September 6, 2018 / 1:46 PM / 2 months ago

Venice festival's only woman director gets sexist heckle at film screening

VENICE, Italy (Reuters) - The only movie in the main competition in Venice made by a woman was heckled by an audience member who called director Jennifer Kent a “whore”, reigniting concerns about sexism at the festival which has been accused of overlooking female filmmakers.

The 75th Venice International Film Festival - Photocall for the film "The Nightingale" competing in the Venezia 75 section - Venice, Italy, September 6, 2018 - Director Jennifer Kent. REUTERS/Tony Gentile

“The Nightingale”, by Australian writer-director Jennifer Kent, is about a woman who seeks revenge after her family is killed and she is raped. It has its official world premiere on Thursday, but was screened to journalists a day earlier.

After social media lit up with reports of the heckle, a man called Sharif Meghdoud, who writes online movie reviews in Italian, said it was him.

“To avoid any speculation about what I might have said, I repeat it here: ‘Shame on you, whore, you’re disgusting!’. Something that just came out of my mouth, without thinking about what I was saying or of the consequences,” Meghdoud posted on his Facebook page.

Reuters attended the press screening, where there was applause when Kent’s name came up on the credits. Witnesses said that was when they heard the offensive heckle.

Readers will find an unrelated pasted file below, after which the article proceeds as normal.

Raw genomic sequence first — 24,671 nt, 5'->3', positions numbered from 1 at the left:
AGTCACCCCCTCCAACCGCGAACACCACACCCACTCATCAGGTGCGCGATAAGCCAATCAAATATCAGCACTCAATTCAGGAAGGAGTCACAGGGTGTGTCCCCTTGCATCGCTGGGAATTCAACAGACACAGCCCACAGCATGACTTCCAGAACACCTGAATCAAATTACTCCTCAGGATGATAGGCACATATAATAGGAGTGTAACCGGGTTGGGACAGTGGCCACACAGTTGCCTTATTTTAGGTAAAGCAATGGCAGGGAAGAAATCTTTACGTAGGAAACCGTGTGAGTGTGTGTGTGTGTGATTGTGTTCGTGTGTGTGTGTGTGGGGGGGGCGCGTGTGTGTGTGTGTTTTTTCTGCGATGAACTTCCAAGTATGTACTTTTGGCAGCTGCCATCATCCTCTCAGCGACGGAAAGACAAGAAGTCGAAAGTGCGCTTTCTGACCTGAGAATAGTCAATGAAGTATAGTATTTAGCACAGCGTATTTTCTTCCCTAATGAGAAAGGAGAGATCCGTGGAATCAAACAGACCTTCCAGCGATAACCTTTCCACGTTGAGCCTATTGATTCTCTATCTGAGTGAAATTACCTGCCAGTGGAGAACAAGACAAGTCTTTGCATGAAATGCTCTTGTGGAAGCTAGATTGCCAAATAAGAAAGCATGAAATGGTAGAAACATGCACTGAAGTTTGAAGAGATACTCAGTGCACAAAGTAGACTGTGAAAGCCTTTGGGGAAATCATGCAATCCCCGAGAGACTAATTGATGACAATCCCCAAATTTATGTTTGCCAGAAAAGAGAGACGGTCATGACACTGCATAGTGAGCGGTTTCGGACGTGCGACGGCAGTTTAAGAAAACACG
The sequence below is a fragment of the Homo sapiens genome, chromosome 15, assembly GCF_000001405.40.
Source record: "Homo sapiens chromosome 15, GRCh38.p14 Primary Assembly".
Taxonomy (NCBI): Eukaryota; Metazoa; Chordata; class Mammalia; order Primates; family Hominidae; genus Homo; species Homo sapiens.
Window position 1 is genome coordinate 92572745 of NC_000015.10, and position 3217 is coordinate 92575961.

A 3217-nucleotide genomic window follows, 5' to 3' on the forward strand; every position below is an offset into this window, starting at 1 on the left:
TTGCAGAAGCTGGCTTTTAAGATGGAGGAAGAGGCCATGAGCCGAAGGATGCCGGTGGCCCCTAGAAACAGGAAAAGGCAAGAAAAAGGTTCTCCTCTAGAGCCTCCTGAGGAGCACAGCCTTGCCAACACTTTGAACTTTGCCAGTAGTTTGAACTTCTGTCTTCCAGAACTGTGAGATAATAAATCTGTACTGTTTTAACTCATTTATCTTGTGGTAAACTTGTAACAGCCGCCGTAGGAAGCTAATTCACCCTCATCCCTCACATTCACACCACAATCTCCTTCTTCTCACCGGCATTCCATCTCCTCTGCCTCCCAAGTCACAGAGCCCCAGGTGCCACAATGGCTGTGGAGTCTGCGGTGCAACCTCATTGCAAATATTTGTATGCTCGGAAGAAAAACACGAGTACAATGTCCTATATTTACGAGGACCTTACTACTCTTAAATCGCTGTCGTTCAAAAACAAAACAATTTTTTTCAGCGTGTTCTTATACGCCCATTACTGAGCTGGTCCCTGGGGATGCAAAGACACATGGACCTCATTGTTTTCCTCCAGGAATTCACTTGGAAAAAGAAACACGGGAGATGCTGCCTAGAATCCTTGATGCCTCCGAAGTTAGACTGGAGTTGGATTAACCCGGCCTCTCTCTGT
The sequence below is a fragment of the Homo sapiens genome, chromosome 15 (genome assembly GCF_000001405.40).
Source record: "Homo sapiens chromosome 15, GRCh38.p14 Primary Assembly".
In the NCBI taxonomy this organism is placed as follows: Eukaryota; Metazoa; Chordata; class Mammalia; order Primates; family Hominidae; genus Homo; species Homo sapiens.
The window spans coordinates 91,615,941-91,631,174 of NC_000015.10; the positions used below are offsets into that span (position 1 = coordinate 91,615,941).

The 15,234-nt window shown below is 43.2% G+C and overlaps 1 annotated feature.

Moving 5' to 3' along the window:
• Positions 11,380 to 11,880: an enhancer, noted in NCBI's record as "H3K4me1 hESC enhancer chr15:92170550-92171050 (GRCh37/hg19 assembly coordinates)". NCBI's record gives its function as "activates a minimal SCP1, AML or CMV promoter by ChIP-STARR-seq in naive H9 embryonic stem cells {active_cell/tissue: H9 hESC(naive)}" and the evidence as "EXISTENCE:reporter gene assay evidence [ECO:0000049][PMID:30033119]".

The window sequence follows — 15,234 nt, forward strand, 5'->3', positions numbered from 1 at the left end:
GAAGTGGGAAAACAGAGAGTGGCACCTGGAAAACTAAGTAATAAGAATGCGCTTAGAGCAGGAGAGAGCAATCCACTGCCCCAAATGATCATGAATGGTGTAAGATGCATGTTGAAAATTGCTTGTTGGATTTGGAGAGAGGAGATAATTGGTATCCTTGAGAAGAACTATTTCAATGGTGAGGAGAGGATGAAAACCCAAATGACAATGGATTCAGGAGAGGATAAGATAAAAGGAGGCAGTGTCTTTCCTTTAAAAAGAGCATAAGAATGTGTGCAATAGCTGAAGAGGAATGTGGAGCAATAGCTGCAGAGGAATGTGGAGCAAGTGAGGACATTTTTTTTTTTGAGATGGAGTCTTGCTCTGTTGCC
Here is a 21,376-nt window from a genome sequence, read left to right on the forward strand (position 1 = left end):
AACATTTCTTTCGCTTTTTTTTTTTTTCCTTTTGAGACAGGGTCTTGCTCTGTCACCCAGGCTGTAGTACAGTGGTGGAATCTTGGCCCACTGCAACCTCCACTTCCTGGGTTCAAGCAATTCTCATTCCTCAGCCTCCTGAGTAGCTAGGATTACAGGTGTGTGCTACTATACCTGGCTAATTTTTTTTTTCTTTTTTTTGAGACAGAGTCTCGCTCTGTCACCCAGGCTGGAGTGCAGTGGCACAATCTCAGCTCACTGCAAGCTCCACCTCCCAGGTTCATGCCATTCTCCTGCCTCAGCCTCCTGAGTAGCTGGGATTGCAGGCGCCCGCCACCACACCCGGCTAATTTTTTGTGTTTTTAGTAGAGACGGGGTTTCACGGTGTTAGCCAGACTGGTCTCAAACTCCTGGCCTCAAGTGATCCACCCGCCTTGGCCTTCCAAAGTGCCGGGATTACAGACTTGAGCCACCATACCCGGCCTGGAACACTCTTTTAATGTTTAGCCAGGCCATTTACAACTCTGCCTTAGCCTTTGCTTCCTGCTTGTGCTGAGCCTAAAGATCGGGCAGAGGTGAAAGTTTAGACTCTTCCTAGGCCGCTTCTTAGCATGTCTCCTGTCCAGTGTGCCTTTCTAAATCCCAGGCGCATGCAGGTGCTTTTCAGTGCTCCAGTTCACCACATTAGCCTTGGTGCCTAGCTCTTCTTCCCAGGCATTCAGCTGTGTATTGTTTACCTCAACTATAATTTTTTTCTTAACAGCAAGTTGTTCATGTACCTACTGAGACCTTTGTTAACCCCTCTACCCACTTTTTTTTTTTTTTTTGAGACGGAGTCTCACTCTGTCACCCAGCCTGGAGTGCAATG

Kent, known for the acclaimed psychological horror “The Babadook”, was asked at a news conference how such abuse should be dealt with.

“I think it’s of absolute importance to react with compassion and love for ignorance - there is no other option,” she said.

The Venice Film Festival, which selected only one film by a woman director for the main competition where there are 20 made by men, said on Twitter it had withdrawn the accreditation of the person responsible for the heckle.

Meghdoud said it was “an anomaly which I guarantee will never happen again”.

“Above all, I apologize to all the people who were offended, to the director Jennifer Kent to whom I wish a splendid career, and to the Venice Biennale ... for the disgrace I have made at an international level,” he wrote on Facebook.

He said he hoped his apology would “avoid a lynching or public crucifixion for a stupid comment that was not meant in bad faith”.

Meghdoud did not immediately reply to a request from Reuters for comment.

Reporting by Robin Pomeroy; Editing by Raissa Kasolowsky

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